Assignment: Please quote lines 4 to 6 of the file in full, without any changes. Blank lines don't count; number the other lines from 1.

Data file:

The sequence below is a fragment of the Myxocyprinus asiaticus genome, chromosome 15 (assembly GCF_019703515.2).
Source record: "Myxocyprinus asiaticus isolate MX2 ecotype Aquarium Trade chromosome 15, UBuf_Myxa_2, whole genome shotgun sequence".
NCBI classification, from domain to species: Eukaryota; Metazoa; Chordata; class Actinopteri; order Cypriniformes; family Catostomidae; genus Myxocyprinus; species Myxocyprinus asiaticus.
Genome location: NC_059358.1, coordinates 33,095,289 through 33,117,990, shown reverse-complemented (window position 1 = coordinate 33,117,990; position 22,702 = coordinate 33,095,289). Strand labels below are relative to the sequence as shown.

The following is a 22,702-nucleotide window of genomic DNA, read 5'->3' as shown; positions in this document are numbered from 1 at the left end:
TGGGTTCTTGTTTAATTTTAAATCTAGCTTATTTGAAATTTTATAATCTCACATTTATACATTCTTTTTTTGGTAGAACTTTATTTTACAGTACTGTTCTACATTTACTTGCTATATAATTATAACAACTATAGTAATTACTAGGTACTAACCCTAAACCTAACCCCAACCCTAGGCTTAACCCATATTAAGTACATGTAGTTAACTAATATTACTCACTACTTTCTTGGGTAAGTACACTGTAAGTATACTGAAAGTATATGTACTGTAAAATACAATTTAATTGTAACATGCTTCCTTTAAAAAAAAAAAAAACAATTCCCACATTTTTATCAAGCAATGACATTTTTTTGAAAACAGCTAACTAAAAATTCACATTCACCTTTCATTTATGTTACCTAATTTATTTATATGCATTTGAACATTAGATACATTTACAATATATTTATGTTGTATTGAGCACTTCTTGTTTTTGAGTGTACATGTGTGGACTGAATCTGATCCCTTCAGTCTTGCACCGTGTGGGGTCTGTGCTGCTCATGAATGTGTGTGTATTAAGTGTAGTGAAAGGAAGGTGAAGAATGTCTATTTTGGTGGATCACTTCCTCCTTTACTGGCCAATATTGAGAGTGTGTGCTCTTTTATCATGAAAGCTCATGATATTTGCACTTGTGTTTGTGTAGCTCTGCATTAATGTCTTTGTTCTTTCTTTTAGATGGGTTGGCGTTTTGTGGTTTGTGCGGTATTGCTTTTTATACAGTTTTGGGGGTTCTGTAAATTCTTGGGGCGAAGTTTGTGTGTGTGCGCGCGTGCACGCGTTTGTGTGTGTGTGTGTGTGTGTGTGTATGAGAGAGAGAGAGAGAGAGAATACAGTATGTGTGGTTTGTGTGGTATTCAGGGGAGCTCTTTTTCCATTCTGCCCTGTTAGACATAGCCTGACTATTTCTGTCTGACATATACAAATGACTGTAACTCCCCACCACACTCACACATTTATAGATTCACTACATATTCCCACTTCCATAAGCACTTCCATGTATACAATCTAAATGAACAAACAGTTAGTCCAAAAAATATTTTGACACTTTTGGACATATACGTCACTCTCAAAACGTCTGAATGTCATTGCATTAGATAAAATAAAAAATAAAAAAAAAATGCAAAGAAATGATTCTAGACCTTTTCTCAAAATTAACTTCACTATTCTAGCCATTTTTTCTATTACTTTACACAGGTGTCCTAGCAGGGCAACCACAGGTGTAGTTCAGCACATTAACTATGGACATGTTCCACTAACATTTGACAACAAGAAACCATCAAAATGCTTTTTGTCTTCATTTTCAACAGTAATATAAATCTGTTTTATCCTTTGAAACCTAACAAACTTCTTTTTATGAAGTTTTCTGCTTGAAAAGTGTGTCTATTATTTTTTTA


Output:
Genome location: NC_059358.1, coordinates 33,095,289 through 33,117,990, shown reverse-complemented (window position 1 = coordinate 33,117,990; position 22,702 = coordinate 33,095,289). Strand labels below are relative to the sequence as shown.

The following is a 22,702-nucleotide window of genomic DNA, read 5'->3' as shown; positions in this document are numbered from 1 at the left end:
TGGGTTCTTGTTTAATTTTAAATCTAGCTTATTTGAAATTTTATAATCTCACATTTATACATTCTTTTTTTGGTAGAACTTTATTTTACAGTACTGTTCTACATTTACTTGCTATATAATTATAACAACTATAGTAATTACTAGGTACTAACCCTAAACCTAACCCCAACCCTAGGCTTAACCCATATTAAGTACATGTAGTTAACTAATATTACTCACTACTTTCTTGGGTAAGTACACTGTAAGTATACTGAAAGTATATGTACTGTAAAATACAATTTAATTGTAACATGCTTCCTTTAAAAAAAAAAAAAACAATTCCCACATTTTTATCAAGCAATGACATTTTTTTGAAAACAGCTAACTAAAAATTCACATTCACCTTTCATTTATGTTACCTAATTTATTTATATGCATTTGAACATTAGATACATTTACAATATATTTATGTTGTATTGAGCACTTCTTGTTTTTGAGTGTACATGTGTGGACTGAATCTGATCCCTTCAGTCTTGCACCGTGTGGGGTCTGTGCTGCTCATGAATGTGTGTGTATTAAGTGTAGTGAAAGGAAGGTGAAGAATGTCTATTTTGGTGGATCACTTCCTCCTTTACTGGCCAATATTGAGAGTGTGTGCTCTTTTATCATGAAAGCTCATGATATTTGCACTTGTGTTTGTGTAGCTCTGCATTAATGTCTTTGTTCTTTCTTTTAGATGGGTTGGCGTTTTGTGGTTTGTGCGGTATTGCTTTTTATACAGTTTTGGGGGTTCTGTAAATTCTTGGGGCGAAGTTTGTGTGTGTGCGCGCGTGCACGCGTTTGTGTGTGTGTGTGTGTGTGTGTGTATGAGAGAGAGAGAGAGAGAGAATACAGTATGTGTGGTTTGTGTGGTATTCAGGGGAGCTCTTTTTCCATTCTGCCCTGTTAGACATAGCCTGACTATTTCTGTCTGACATATACAAATGACTGTAACTCCCCACCACACTCACACATTTATAGATTCACTACATATTCCCACTTCCATAAGCACTTCCATGTATACAATCTAAATGAACAAACAGTTAGTCCAAAAAATATTTTGACACTTTTGGACATATACGTCACTCTCAAAACGTCTGAATGTCATTGCATTAGATAAAATAAAAAATAAAAAAAAAATGCAAAGAAATGATTCTAGACCTTTTCTCAAAATTAACTTCACTATTCTAGCCATTTTTTCTATTACTTTACACAGGTGTCCTAGCAGGGCAACCACAGGTGTAGTTCAGCACATTAACTATGGACATGTTCCACTAACATTTGACAACAAGAAACCATCAAAATGCTTTTTGTCTTCATTTTCAACAGTAATATAAATCTGTTTTATCCTTTGAAACCTAACAAACTTCTTTTTATGAAGTTTTCTGCTTGAAAAGTGTGTCTATTATTTTTTTA